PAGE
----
Developments in Australia

Australia has largely looked to Europe where the leading sustainability laws, polices and regulations are being developed. While the politics of Australia’s climate change policy has been in disarray over the last decade, the Albanese government is close to securing a more ambitious carbon reduction target (from 26-28 per cent to 43 per cent by 2030) through the Climate Change Bill 2022. The government is also likely to introduce a set of associated policies and standards such as electric vehicles and emission standards.

Independently, the Australian financial system regulators, the Reserve Bank of Australia, APRA and ASIC have recognised banks, asset managers and other institutions in the financial system face significant risks arising from climate change. Over recent years, these regulators have taken steps and made public statements to ensure that financial institutions and other corporations manage the financial risks associated with climate change. Coordinating their activities through the Council of Financial Regulators (CFR), these Australian agencies are also actively engaged in international forums to learn about and contribute to the development of best practice in addressing climate-related risks.

Australia’s super funds are some of the leading asset owners on responsible investment globally, with leadership and high regard at the PRI and UNEP Finance Initiative. More recently, Australia has largely taken the lead from Europe on the major corporate and responsible investment frameworks and policy developments such as Taskforce for Climate-related Financial Disclosures (TCFD), Taskforce for Nature-related Financial Disclosures (TNFD) and the International Sustainability Standards Board (ISSB).

Australian corporate disclosure

Clearly customer expectations for companies to disclose their environmental and social impacts is rising with well-resourced and progressive companies leading the way. Smaller listed companies, private companies, and small-and-medium enterprises with fewer resources, tend to focus on regulatory or legal requirements and on areas that have material impact on their companies.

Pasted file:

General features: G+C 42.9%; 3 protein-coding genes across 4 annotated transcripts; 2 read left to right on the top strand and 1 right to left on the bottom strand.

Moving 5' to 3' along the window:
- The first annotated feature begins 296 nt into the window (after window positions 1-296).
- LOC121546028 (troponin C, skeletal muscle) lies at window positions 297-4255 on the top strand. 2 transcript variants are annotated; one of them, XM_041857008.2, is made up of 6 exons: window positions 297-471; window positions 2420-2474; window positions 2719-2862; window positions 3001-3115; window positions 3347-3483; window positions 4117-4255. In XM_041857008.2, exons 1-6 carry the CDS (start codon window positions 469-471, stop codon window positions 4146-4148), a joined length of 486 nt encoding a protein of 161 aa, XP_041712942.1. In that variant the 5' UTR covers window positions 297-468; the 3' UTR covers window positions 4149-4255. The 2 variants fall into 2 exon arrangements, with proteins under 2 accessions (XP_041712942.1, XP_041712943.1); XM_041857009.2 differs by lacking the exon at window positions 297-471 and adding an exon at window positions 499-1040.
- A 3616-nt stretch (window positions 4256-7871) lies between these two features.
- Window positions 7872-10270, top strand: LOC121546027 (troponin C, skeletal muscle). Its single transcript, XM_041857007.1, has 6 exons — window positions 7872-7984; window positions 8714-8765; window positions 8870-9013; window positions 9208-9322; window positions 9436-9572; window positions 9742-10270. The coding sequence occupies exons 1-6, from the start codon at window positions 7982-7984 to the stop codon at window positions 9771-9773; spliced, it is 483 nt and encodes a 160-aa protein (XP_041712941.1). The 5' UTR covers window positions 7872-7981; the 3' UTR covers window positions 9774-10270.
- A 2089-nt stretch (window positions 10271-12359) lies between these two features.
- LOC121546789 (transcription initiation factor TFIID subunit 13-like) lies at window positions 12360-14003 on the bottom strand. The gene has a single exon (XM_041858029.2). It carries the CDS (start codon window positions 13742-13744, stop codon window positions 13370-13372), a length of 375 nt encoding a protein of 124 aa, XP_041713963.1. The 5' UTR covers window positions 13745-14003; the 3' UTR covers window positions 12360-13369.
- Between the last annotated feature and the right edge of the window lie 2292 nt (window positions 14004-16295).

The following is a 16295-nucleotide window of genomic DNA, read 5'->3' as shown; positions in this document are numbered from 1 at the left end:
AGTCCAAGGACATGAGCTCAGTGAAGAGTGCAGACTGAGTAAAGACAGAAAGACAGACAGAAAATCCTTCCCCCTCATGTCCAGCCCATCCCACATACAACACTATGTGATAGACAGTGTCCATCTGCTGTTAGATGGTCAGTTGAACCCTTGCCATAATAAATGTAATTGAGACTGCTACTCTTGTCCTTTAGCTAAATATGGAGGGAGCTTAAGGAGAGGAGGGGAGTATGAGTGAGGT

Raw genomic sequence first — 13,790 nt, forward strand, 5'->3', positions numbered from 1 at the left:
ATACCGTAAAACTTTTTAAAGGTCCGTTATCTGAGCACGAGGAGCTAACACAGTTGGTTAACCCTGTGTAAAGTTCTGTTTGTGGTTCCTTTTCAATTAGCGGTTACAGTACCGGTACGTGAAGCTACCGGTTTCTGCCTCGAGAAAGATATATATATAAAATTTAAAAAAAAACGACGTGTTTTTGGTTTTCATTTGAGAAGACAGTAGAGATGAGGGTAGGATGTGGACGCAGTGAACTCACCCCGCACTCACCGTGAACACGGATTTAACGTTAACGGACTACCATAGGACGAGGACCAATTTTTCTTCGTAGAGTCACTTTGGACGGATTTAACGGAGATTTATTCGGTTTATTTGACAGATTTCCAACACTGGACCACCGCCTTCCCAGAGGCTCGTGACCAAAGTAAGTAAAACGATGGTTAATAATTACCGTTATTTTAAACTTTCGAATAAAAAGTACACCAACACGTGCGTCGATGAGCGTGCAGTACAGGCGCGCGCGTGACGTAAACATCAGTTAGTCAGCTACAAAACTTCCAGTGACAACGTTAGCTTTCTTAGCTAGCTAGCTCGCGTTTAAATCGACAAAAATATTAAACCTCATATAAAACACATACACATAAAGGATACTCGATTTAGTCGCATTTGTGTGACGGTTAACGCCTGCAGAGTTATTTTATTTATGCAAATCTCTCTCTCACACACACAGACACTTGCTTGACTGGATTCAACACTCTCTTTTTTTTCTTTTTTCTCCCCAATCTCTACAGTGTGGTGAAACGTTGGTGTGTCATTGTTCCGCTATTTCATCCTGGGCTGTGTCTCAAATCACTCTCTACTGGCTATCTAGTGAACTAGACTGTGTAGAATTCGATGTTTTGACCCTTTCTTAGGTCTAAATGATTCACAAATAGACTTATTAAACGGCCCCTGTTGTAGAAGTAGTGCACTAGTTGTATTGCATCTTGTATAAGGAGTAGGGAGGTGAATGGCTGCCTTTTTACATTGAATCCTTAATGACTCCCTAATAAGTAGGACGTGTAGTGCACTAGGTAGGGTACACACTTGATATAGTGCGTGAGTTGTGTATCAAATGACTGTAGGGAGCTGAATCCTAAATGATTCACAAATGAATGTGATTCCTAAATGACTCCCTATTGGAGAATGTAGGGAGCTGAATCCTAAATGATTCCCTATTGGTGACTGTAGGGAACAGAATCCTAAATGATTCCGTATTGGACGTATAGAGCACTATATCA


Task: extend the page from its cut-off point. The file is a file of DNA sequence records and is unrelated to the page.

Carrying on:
According to the Australian Council of Superannuation Investors, the majority of top ASX 200 companies are now providing detailed information to their investors on a range of ESG factors – 2021 saw an increase in ‘comprehensive’ reports, with 104 out of the 200 in that category, up from 86 in 2020.

Leading companies typically release sustainability reports which are either integrated into their Annual Reports or stand-alone. Leading corporates are closely following the development of the ISSB standards. Also ESG factors based on materiality to their business such as diversity and gender, Indigenous reconciliation action plans, carbon and greenhouse gas emissions and contribution to the UN’s Sustainability Development Goals. Other disclosures include TCFD and considering, planning and in some cases reporting on TNFD, carbon disclosure projects and philanthropic and community contributions.

Leading responsible funds typically report on responsible investment strategy and policy such as positions on modern slavery, gender and carbon; stewardship codes; real world impact or outcomes on society and the environment; fund certification through Responsible Investment Association Australasia or other responsible investment rating bodies, carbon footprint, holdings and memberships to industry initiatives and alliances.